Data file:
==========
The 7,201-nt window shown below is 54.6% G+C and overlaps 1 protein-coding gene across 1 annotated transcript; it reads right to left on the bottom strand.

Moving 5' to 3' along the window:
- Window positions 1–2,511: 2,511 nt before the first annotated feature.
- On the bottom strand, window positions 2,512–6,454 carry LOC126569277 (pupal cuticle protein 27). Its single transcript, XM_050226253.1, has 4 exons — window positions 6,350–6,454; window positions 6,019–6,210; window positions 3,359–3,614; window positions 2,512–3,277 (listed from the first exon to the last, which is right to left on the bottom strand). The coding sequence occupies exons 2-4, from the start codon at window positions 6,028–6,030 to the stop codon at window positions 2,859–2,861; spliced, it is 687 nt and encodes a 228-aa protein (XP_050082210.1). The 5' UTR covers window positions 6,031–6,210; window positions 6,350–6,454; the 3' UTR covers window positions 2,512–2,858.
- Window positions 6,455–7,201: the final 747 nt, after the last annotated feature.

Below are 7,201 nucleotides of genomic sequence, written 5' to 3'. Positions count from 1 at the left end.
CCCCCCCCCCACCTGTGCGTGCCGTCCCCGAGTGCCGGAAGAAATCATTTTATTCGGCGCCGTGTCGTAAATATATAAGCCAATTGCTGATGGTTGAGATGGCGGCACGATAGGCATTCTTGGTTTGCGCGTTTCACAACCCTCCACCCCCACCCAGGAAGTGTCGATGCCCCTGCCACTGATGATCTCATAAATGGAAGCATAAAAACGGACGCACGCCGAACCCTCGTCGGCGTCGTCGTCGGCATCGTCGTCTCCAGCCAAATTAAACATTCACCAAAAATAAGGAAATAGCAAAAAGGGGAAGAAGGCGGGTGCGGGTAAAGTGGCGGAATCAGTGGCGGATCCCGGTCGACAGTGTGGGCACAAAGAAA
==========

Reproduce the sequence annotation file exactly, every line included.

The 7,201-nt window shown below is 54.6% G+C and overlaps 1 protein-coding gene across 1 annotated transcript; it reads right to left on the bottom strand.

Moving 5' to 3' along the window:
- Window positions 1–2,511: 2,511 nt before the first annotated feature.
- On the bottom strand, window positions 2,512–6,454 carry LOC126569277 (pupal cuticle protein 27). Its single transcript, XM_050226253.1, has 4 exons — window positions 6,350–6,454; window positions 6,019–6,210; window positions 3,359–3,614; window positions 2,512–3,277 (listed from the first exon to the last, which is right to left on the bottom strand). The coding sequence occupies exons 2-4, from the start codon at window positions 6,028–6,030 to the stop codon at window positions 2,859–2,861; spliced, it is 687 nt and encodes a 228-aa protein (XP_050082210.1). The 5' UTR covers window positions 6,031–6,210; window positions 6,350–6,454; the 3' UTR covers window positions 2,512–2,858.
- Window positions 6,455–7,201: the final 747 nt, after the last annotated feature.

Below are 7,201 nucleotides of genomic sequence, written 5' to 3'. Positions count from 1 at the left end.
CCCCCCCCCCACCTGTGCGTGCCGTCCCCGAGTGCCGGAAGAAATCATTTTATTCGGCGCCGTGTCGTAAATATATAAGCCAATTGCTGATGGTTGAGATGGCGGCACGATAGGCATTCTTGGTTTGCGCGTTTCACAACCCTCCACCCCCACCCAGGAAGTGTCGATGCCCCTGCCACTGATGATCTCATAAATGGAAGCATAAAAACGGACGCACGCCGAACCCTCGTCGGCGTCGTCGTCGGCATCGTCGTCTCCAGCCAAATTAAACATTCACCAAAAATAAGGAAATAGCAAAAAGGGGAAGAAGGCGGGTGCGGGTAAAGTGGCGGAATCAGTGGCGGATCCCGGTCGACAGTGTGGGCACAAAGAAA